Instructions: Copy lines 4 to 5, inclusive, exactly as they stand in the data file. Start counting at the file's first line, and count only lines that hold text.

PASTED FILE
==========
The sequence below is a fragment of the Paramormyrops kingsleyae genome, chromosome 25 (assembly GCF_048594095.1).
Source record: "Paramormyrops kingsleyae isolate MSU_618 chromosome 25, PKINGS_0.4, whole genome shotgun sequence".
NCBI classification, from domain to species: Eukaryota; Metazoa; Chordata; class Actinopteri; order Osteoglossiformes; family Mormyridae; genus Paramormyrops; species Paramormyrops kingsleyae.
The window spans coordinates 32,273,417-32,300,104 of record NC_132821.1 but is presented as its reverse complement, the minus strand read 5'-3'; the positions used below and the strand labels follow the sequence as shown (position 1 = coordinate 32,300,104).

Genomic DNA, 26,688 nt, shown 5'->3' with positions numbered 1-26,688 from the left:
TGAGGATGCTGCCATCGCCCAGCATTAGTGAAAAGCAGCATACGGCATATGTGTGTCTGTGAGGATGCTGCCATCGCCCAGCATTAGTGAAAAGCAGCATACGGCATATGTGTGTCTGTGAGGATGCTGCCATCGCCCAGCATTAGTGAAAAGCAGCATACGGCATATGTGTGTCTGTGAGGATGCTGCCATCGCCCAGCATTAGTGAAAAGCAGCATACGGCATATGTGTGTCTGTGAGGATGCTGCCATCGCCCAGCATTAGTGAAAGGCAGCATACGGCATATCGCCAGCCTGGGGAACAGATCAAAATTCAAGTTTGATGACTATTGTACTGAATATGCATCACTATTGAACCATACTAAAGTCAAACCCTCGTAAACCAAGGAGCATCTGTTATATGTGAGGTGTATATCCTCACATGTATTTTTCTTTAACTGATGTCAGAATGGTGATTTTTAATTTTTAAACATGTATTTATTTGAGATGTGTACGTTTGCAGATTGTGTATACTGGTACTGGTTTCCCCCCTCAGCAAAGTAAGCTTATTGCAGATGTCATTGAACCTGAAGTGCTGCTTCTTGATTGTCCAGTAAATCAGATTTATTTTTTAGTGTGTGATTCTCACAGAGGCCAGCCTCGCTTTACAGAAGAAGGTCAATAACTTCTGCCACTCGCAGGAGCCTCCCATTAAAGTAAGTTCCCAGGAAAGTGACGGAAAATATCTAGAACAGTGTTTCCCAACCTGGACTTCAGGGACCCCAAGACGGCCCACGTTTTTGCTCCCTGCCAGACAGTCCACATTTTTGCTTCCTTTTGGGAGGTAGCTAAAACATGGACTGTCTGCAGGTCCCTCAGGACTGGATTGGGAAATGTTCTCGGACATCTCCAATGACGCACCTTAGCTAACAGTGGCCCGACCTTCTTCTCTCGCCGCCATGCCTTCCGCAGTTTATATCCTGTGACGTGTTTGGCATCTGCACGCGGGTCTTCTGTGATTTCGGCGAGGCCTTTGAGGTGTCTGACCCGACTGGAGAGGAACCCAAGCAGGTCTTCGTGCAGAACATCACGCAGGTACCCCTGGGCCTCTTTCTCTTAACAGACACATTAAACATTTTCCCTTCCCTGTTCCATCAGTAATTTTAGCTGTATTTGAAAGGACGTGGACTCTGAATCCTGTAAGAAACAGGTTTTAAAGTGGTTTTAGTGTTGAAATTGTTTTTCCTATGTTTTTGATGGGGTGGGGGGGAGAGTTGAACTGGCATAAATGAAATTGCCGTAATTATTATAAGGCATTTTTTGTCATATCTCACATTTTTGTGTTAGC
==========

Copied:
The window spans coordinates 32,273,417-32,300,104 of record NC_132821.1 but is presented as its reverse complement, the minus strand read 5'-3'; the positions used below and the strand labels follow the sequence as shown (position 1 = coordinate 32,300,104).

Genomic DNA, 26,688 nt, shown 5'->3' with positions numbered 1-26,688 from the left: